Can a conservative gameplan designed to protect Gardner's health still utilize Gardner's running ability as a threat to influence defenses?
This question came up, most recently, in today's Hokepoints thread. MCalibur argued for a much more intense use of Gardner as a runner, and was universally shot down by people like me who believe that a significant Gardner injury basically ends Michigan's season.
But can he force teams to account for him in the running game anyway?
Grantland has an interesting piece from Chris Brown of Smart Football that seeks to discern what kind of offense Chip Kelly will run in Philadelphia this year. One of the interesting revelations is that Chip can run his basic scheme with or without a running quarterback without changing its basic tenets. And, further, that Chip strongly preferred that his QBs in Oregon hand off, regardless of the actions of the unblocked defender.
And the statistics bear this out. Oregon's two most successful years occurred under the guidance of perhaps the least impressive, and certainly the slowest, quarterback of the Chip Kelly era: Darron Thomas. Thomas wasn't exactly Tom Brady in the pocket, but he wasn't a gamebreaker either, and those of us who watched Oregon in those years remember how infrequently he made plays with his feet.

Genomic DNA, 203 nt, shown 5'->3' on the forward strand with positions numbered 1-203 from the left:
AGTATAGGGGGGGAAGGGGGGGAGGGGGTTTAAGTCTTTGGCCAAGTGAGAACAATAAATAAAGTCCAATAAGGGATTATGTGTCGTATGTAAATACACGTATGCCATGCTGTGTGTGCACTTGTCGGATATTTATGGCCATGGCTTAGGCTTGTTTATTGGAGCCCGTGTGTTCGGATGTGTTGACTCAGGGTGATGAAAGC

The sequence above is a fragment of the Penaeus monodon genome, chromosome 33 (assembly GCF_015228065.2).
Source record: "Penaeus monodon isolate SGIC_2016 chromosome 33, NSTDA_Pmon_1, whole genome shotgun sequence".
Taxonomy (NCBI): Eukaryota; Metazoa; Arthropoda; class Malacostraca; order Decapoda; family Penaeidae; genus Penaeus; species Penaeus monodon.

Oregon won the Rose Bowl at the conclusion of its 2011 season; I don't think any of us would be disappointed with that kind of result this year. Darron Thomas that year? 56 carries, 206 yards, 3 touchdowns.
Yet Oregon was not lining up in the I-formation. They were running their diet of inside and outside zone reads, inside zone gives, and occasional reverses. Thomas wasn't a huge threat, but his presence required the coverage, or at least hesitation, of the unblocked defender; the result was space for LaMichael James and Kenjon Barner to run through.
Michigan does not run the spread concept anymore, and we do not have LaMichael James in our backfield, but the principle is the same. If the rumors of a pistol look are true, I would be unsurprised (but overjoyed) to see Michigan running pistol read-option looks to its tailbacks where Gardner almost always gives. This uses Gardner's speed as a threat while still keeping his running totals low. Frankly, as Kelly does, the only time Gardner would ever pull would be when the defense completely ignores him--and then he has the space to make them pay, and to protect himself. Two or three of those carries a game and the concept has done its job.
Combine those carries with perhaps one or two designed draws and Gardner's propensity for scrambling and you have 8-10 low-risk carries per game but also a fully realized threat that the defense must account for on every play.